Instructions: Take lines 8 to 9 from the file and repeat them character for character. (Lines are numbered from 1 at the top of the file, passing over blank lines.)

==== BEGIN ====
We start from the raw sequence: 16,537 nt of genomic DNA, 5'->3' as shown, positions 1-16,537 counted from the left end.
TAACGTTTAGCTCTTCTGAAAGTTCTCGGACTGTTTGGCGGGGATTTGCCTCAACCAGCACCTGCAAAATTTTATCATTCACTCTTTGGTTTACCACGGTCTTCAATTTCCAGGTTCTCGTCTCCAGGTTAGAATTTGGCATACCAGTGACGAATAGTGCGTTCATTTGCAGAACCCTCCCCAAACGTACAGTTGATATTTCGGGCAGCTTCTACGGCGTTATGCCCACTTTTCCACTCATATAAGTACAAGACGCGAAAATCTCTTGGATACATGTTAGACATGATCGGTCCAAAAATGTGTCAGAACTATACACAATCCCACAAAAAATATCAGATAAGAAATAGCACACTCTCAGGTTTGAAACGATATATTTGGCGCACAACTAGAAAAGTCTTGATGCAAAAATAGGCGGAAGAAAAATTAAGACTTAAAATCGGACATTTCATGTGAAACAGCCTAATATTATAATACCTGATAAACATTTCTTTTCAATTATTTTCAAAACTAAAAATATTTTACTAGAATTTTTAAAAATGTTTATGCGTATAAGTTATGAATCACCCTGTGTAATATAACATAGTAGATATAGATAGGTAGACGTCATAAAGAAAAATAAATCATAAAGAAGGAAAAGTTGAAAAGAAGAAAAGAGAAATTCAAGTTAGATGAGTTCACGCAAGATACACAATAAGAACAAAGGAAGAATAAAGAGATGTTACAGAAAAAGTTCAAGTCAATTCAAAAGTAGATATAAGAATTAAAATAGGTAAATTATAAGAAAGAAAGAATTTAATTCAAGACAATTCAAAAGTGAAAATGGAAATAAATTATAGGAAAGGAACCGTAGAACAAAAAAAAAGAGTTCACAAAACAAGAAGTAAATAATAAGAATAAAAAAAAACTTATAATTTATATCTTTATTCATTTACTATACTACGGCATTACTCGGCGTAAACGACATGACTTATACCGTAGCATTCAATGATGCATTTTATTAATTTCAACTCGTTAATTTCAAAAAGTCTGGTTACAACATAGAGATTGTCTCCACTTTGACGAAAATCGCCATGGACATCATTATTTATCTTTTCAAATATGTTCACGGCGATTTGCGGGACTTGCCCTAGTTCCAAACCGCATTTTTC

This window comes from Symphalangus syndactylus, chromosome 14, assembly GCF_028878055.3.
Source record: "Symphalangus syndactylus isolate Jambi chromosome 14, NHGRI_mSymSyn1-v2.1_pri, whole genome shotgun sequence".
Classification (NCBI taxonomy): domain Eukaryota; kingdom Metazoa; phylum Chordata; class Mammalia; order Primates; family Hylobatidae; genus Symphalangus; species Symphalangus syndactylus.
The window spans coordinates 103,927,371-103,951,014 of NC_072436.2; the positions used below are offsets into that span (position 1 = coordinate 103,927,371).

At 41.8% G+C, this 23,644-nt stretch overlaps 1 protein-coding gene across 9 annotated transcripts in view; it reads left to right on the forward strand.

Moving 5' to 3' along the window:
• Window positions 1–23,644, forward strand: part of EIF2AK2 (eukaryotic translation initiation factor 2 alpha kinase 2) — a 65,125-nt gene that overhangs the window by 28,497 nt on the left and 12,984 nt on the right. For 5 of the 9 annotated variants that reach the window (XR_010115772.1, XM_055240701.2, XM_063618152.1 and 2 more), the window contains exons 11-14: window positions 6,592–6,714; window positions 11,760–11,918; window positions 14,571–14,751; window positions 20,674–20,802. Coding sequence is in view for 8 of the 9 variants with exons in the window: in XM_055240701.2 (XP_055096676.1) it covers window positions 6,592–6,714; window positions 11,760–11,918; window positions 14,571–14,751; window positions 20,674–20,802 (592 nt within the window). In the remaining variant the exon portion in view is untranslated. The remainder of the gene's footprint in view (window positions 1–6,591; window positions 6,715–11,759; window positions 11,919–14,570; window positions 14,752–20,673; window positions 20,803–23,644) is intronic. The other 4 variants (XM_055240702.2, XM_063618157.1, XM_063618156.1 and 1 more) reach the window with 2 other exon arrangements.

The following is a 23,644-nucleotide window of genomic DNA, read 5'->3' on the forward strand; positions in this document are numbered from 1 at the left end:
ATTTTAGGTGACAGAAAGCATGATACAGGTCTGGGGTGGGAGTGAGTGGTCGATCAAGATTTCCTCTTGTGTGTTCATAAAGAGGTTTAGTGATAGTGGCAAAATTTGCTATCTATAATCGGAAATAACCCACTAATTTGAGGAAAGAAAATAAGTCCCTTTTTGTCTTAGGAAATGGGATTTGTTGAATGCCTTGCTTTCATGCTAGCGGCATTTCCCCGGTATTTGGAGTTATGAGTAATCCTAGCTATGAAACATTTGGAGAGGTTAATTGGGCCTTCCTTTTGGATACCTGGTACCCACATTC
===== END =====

Moving 5' to 3' along the window:
• Window positions 1–23,644, forward strand: part of EIF2AK2 (eukaryotic translation initiation factor 2 alpha kinase 2) — a 65,125-nt gene that overhangs the window by 28,497 nt on the left and 12,984 nt on the right. For 5 of the 9 annotated variants that reach the window (XR_010115772.1, XM_055240701.2, XM_063618152.1 and 2 more), the window contains exons 11-14: window positions 6,592–6,714; window positions 11,760–11,918; window positions 14,571–14,751; window positions 20,674–20,802. Coding sequence is in view for 8 of the 9 variants with exons in the window: in XM_055240701.2 (XP_055096676.1) it covers window positions 6,592–6,714; window positions 11,760–11,918; window positions 14,571–14,751; window positions 20,674–20,802 (592 nt within the window). In the remaining variant the exon portion in view is untranslated. The remainder of the gene's footprint in view (window positions 1–6,591; window positions 6,715–11,759; window positions 11,919–14,570; window positions 14,752–20,673; window positions 20,803–23,644) is intronic. The other 4 variants (XM_055240702.2, XM_063618157.1, XM_063618156.1 and 1 more) reach the window with 2 other exon arrangements.